But that blue bra became a subversive graffiti tag, stencilled onto concrete walls next to calls for an end to the emergency laws and military trials for civilians. A Cairo graffiti artist known as Keizer, who spray-paints images of western mass culture, went further. Keizer’s graffiti depicts Snow White cradling a machine gun and a smiling housewife holding a hand grenade. Perhaps his most famous tag around Cairo, though, is a simple phrase: “You Are Beautiful.”
For all the defiance of the city’s artists and writers in Cairo: Images of Transition, there is also, for some, frustration and regret. That is most apparent in a frank, open letter that seeks to dispel connections between the Arab uprisings of 2011 and the revolutionary ferment of 1968 by Philip Rizk, a German-Egyptian filmmaker, writer and activist. “2011 was an uprising of discontent,” he writes. “2011 was no intellectual revolution; there was no burgeoning of ideas.” Rizk focuses on the massive 2006 labour protests in the Nile Delta factory town of Mahalla that provided a model for organisation and collective action. The protests were also, crucially, forms of resistance from the disenfranchised working class to the dominant, neoliberal economic order.
Yet much of the world forgot or ignored Tahrir’s links to Mahalla and the wider public dissatisfaction, not only with an aged autocrat, but a larger political and economic system that benefited so few and marginalised so many. Instead, the focus was on a few telegenic activists. “We fit the part,” Rizk admits, “middle class, internet-savvy, young and thus revolutionary.” Along the way, they became the symbols and “translators” of a mass movement and collective uprising “we were far from representative of”. That included a view of the 18-day uprising as completely non-violent, even though angry Egyptians stormed police stations on January 28, “seeking vengeance for years of unaccounted-for-torture”. “Did you see the Molotov cocktails prepared by women and lowered from their balconies to avenge the maiming of their sons and neighbours?” he wonders. In a line that might seem to indict some of the contributions to Cairo: Images of Transition, Rizk even asks if January 25 is “a movement that goes beyond the meaning you’ve given to the few images you’ve seen”.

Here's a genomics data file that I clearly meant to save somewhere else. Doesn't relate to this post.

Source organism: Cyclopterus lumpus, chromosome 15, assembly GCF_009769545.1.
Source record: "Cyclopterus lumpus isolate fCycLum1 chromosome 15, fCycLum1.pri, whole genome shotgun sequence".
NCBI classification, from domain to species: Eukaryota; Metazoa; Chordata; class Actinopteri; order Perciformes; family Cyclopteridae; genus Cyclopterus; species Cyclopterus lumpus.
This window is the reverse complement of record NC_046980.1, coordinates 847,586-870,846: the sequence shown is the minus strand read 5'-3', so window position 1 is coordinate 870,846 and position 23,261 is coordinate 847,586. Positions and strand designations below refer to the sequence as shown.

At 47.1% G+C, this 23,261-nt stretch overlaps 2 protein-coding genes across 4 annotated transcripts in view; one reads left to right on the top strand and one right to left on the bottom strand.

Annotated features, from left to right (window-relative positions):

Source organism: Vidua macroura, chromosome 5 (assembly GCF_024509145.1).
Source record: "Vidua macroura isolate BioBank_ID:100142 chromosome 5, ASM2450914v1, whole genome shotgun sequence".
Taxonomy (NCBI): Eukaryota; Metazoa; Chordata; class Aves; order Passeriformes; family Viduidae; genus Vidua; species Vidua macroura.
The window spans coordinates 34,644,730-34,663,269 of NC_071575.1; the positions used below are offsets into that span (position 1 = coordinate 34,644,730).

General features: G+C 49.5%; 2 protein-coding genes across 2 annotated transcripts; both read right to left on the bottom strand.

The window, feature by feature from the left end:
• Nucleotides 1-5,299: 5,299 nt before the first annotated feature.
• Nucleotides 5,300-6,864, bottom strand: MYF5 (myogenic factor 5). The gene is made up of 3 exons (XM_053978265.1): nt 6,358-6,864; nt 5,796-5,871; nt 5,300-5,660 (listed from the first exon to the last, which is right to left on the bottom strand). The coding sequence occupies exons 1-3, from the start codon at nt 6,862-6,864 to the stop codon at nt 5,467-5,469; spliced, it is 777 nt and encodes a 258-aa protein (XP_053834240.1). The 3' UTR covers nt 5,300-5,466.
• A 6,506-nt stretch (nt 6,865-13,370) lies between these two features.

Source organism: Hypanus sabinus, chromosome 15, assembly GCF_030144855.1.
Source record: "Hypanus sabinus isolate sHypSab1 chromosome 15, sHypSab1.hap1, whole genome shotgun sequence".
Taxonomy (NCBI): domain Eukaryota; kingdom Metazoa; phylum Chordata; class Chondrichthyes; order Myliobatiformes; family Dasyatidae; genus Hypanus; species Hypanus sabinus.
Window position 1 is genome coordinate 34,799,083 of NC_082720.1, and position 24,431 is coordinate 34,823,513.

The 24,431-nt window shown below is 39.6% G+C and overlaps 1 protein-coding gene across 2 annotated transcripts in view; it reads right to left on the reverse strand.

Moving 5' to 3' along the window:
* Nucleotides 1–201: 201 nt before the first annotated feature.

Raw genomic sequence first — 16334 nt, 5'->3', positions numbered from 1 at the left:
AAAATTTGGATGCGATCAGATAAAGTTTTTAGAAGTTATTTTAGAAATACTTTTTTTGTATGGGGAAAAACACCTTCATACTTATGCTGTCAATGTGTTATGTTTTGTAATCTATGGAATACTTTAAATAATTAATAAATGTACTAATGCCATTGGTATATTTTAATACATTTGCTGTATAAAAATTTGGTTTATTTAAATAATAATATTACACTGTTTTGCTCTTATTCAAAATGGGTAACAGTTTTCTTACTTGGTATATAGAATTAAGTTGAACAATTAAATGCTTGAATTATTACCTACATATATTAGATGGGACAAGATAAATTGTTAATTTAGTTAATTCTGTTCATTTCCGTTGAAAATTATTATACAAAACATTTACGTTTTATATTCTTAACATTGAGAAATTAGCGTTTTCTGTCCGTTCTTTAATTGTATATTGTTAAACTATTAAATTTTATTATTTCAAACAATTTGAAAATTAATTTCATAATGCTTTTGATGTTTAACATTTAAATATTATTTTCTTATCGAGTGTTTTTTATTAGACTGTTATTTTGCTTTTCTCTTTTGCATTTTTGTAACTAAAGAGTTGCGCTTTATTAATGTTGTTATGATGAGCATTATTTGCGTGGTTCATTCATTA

The Cairo Governorate is housed in an old, rambling, but still ornate building in downtown Cairo, next to Abdin Palace, the former seat of the Egyptian monarchy. Last January, three days after the second anniversary of the uprising that brought down Mubarak, I went through its high gates to meet Khalil Shaath, an architect who works for a German development organisation that helps run the governorate’s informal housing unit. After discussing new housing policies under the Morsi government and how to overcome housing problems in the “new Egypt”, Shaath brushed aside the ambitious talk, from both the old regime and the new, of outsized plans to deal with Cairo’s myriad problems in a few grand, capital projects. “We need reformers,” he said, “not politicians, not revolutionaries.”